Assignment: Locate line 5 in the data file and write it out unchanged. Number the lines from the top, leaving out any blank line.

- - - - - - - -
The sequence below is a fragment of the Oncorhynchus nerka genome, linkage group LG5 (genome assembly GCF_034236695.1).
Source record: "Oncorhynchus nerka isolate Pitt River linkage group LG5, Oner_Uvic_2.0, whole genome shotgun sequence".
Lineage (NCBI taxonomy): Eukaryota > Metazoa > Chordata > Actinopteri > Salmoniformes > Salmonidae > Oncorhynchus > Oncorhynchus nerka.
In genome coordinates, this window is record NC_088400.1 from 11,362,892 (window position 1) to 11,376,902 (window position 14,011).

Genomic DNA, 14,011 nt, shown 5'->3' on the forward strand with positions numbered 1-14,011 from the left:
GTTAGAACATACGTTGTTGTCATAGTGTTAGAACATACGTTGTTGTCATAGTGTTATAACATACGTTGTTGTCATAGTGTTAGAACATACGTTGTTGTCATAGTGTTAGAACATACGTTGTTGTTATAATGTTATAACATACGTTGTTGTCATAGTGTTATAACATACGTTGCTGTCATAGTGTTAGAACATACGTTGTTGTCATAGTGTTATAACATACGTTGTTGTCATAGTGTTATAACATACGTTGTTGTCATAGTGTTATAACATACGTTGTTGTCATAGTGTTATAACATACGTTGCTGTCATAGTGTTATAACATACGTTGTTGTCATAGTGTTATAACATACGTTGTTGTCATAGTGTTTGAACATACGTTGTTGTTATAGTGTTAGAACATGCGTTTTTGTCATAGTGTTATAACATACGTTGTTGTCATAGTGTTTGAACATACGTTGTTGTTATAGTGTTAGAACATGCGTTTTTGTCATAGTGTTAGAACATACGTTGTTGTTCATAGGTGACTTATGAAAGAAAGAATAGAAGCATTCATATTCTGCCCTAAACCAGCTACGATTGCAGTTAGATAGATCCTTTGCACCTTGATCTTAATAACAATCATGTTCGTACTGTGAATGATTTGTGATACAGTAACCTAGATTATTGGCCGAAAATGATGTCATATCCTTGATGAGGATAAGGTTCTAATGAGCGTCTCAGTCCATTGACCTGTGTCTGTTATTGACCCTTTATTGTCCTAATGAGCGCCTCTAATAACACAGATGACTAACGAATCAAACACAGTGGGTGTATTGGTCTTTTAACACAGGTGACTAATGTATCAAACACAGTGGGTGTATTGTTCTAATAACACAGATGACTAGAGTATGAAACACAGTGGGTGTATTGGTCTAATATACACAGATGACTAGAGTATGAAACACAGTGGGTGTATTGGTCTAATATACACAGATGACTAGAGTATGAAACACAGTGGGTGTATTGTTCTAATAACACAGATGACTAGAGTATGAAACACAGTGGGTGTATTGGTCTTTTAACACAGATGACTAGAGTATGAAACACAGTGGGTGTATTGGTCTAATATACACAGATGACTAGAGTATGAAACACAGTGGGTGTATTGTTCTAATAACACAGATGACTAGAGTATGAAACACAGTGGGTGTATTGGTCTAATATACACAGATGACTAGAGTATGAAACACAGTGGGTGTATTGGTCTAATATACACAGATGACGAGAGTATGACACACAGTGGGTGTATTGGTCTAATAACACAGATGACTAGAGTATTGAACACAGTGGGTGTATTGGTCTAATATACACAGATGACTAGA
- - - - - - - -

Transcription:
Genomic DNA, 14,011 nt, shown 5'->3' on the forward strand with positions numbered 1-14,011 from the left: